Kit lens or not?

Discussion in 'Photography Equipment & Products' started by Eyetattoo, Aug 30, 2009.

  1. Eyetattoo

    Eyetattoo TPF Noob!

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    I will be purchasing my first DSLR next week and am wondering if I should buy the kit lens or if its a waste of money? If it is a waste what is a good all around lens to get started on?
     
  2. Opher

    Opher TPF Noob!

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    what are you looking to shoot?
     
  3. Eyetattoo

    Eyetattoo TPF Noob!

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    A little bit of everything. Family pictures would be #1 but I also like shooting landscapes, up-close flowers, and even sporting events.
     
  4. Big Mike

    Big Mike I am Big, I am Mike Staff Member Supporting Member

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    If you have $500 or more to spend on a better lens, then yes, the kit lens may be a waste of money. But if you can't spend that much on a different lens, then the kit lens is probably your best bet.
     
  5. JustAnEngineer

    JustAnEngineer TPF Noob!

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    The Canon EF-S 18-55mm f/3.5-5.6 IS kit lens adds about $75 over the price of a Canon camera body alone. The Nikon AF-S DX 18-55mm f/3.5-5.6G VR kit lens adds about $120 over a Nikon camera body alone. If you want a better quality lens than the kit lens, you're going to have to spend $400-$450 for something like a Tamron 17-50mm f/2.8 Di-II or Sigma 18-50mm f/2.8 DC HSM.

    You could start with the kit lens and shoot a few thousand photographs to figure out which lens you want to get next. An inexpensive large-aperture prime lens (like the $100 Canon EF 50mm f/1.8 or the $200 Nikon AF-S DX 35mm f/1.8G) would be a reasonable addition to the kit lens.
     
  6. JerryPH

    JerryPH No longer a newbie, moving up!

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    99% of people who get serious about their photography dump the kit lens. If you are planning on taking it seriously... save yourself the money and start out with something like a 50mm F/1.8, save for and purchase quality lenses.
     
  7. chammer

    chammer TPF Noob!

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    i can definitely recommend the tamron 17-50mm 2.8. i got the xsi with the kit lens because i was unsure of how i'd do with photography. a month later when my gf needed a camera and i gave her mine, i paired my new 50D with the tamron and WOW is all i can say. its about on par with the 50mm 1.8 in sharpness, and i can still get my indoor natural lighting shots without issue thanks to the 2.8 aperture.
     
  8. CW Jones

    CW Jones TPF Noob!

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    I got my 30D with the kit lens, its an OK lens at best. It gets the job done and if you know the limitations of the lens then you can get some good pictures from it. I am happy with my kit lens choice, its something to start with that like I said takes an OK picture. I would recommended taking the kit lens if your a beginner. Having a fixed lens like the 50mm 1.8 is great, but for a beginner, being able to zoom and frame stuff by zooming is something that makes it easier. I have probably already out grown my canon kit lens, but I'm a poor college kid so what can I do? haha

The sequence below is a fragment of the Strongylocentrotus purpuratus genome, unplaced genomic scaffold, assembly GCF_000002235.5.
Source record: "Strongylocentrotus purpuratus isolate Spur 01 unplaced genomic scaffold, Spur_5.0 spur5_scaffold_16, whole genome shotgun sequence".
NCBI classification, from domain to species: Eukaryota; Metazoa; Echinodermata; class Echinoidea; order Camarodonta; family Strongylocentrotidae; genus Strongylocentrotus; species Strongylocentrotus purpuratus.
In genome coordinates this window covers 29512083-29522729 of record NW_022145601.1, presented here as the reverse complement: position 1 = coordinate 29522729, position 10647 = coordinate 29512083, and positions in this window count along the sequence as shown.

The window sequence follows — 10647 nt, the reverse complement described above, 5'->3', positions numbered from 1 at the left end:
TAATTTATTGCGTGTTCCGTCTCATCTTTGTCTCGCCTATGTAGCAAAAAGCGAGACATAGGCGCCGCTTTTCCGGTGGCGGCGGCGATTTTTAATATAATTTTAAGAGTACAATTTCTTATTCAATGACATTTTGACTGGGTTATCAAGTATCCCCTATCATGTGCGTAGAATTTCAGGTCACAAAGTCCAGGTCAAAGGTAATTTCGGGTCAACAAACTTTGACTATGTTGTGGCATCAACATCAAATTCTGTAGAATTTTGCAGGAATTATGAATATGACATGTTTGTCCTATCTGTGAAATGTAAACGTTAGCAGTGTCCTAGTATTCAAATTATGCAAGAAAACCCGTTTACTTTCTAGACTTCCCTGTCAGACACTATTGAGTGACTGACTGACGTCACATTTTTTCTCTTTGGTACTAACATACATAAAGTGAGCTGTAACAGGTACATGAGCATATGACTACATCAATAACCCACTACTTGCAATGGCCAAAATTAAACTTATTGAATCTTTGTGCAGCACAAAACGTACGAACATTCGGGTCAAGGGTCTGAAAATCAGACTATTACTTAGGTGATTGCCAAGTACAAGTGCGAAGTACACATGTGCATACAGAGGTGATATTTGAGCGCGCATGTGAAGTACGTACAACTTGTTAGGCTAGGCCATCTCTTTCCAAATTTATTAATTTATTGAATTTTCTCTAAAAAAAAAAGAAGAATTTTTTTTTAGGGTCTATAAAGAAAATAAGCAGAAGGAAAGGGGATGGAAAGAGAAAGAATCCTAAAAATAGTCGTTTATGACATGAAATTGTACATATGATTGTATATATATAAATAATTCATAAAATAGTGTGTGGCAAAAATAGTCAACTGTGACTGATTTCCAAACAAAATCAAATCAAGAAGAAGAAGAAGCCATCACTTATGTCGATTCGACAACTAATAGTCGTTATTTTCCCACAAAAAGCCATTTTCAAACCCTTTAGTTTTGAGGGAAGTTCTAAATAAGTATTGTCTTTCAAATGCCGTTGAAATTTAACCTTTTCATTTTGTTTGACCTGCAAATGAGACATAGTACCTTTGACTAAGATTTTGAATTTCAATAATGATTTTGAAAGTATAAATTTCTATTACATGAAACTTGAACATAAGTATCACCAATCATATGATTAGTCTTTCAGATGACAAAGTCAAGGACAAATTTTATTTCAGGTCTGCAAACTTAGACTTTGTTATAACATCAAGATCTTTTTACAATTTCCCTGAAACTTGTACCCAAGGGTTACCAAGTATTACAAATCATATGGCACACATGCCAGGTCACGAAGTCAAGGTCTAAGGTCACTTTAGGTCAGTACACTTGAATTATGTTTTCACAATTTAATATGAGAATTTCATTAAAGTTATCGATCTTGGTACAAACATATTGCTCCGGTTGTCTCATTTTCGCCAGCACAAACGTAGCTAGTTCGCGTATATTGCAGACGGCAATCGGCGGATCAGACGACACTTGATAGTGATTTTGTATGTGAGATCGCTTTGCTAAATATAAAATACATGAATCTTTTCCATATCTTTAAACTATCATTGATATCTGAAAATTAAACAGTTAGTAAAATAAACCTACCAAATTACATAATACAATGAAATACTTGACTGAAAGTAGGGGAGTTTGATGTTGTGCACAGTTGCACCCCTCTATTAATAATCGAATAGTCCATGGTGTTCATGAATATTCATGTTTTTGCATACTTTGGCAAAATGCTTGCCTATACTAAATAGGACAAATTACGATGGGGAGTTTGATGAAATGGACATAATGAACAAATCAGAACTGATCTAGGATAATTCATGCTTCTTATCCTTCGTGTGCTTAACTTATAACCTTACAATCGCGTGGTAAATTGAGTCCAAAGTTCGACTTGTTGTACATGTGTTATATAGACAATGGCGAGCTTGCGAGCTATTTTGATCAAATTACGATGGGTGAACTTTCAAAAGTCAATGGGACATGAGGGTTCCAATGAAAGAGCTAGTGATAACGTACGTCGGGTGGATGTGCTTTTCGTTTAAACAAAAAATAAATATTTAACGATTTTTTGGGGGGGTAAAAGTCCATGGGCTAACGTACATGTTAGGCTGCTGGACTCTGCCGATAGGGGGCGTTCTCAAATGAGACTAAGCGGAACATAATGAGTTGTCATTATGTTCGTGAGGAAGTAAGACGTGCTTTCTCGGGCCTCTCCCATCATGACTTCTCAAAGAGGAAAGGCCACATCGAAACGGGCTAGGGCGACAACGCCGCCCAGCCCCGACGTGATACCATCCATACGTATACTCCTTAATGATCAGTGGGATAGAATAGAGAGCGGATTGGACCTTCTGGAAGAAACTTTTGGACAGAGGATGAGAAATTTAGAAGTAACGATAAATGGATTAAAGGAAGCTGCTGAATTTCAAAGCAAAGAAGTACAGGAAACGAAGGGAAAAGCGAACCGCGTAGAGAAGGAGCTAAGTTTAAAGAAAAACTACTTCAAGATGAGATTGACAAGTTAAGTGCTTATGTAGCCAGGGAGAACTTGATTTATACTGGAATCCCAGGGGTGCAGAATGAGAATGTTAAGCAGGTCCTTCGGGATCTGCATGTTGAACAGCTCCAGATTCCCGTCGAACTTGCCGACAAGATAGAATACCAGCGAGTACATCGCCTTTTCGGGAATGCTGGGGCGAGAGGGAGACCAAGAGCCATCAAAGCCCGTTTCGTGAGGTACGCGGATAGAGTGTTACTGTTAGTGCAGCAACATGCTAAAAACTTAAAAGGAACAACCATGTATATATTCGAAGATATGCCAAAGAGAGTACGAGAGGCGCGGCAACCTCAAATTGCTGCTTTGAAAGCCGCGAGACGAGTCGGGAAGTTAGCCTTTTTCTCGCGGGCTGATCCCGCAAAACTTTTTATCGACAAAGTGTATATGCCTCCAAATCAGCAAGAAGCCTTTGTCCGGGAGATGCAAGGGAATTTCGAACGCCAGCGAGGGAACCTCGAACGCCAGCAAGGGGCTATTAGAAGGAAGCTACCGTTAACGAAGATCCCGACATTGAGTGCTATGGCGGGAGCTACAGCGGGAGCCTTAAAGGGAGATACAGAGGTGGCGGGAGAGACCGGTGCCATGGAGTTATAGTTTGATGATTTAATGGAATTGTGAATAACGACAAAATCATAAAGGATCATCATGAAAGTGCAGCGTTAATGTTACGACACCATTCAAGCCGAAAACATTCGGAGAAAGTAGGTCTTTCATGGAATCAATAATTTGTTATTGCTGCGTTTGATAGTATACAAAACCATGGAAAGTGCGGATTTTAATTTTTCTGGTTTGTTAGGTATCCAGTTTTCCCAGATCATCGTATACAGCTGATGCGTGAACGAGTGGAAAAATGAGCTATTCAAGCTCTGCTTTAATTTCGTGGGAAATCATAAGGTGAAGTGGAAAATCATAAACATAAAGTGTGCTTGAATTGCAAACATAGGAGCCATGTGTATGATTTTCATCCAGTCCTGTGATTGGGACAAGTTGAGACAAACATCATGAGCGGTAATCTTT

9. Overread

    Overread has a hat around here somewhere Staff Member Supporting Member

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    hehe not if they start with a 5DM2 they don't ;) (mostly at least)

    Ok joking aside I'm going to say get the kit lens for your camera. The problem with trying to go for an alternative option is that there is a lot on the market, both at the high and low levels and thus you need to be able to pick which is the best for you. Of course that means you have to understand actually working with things like different focal range, apertures, weight and more. These things your not going to get from any review or online forum - your going to get them in the field when shooting with the camera.

    So to get there I say go for the kit lens - and if you can afford it a 50mm f1.8 as well (both canon and Nikon make one and your previous threads indecate that one of these two companies is likley to be your camera body choice). Its not too expensive and is a very sharp lens to use.
    The kit lens will let you play with different focal ranges with ease - maybe you find you need more focal length, maybe you like only shooting at one and so a prime lens might be in order- these are choices we can't make for you.

    Though you might very well end up dumping it (my kit lens is somewhere buried in my camera bag - used it once in the last year) it will give you something to work with in the early days,
     
  10. Stormin

    Stormin TPF Noob!

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    It's all about the budget. If you can afford better glass, get better. But don't go for broke on a lens when you aren't certain that photography is something that you're going to pursue actively. For the hobby shooter the kit lens is a sufficient starter lens that gets the job done. :)
     
  11. Eyetattoo

    Eyetattoo TPF Noob!

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    Thanks for the replies! I am hoping to pick up a D3000 this weekend after I hold it my hands to make sure it feels "right".
     

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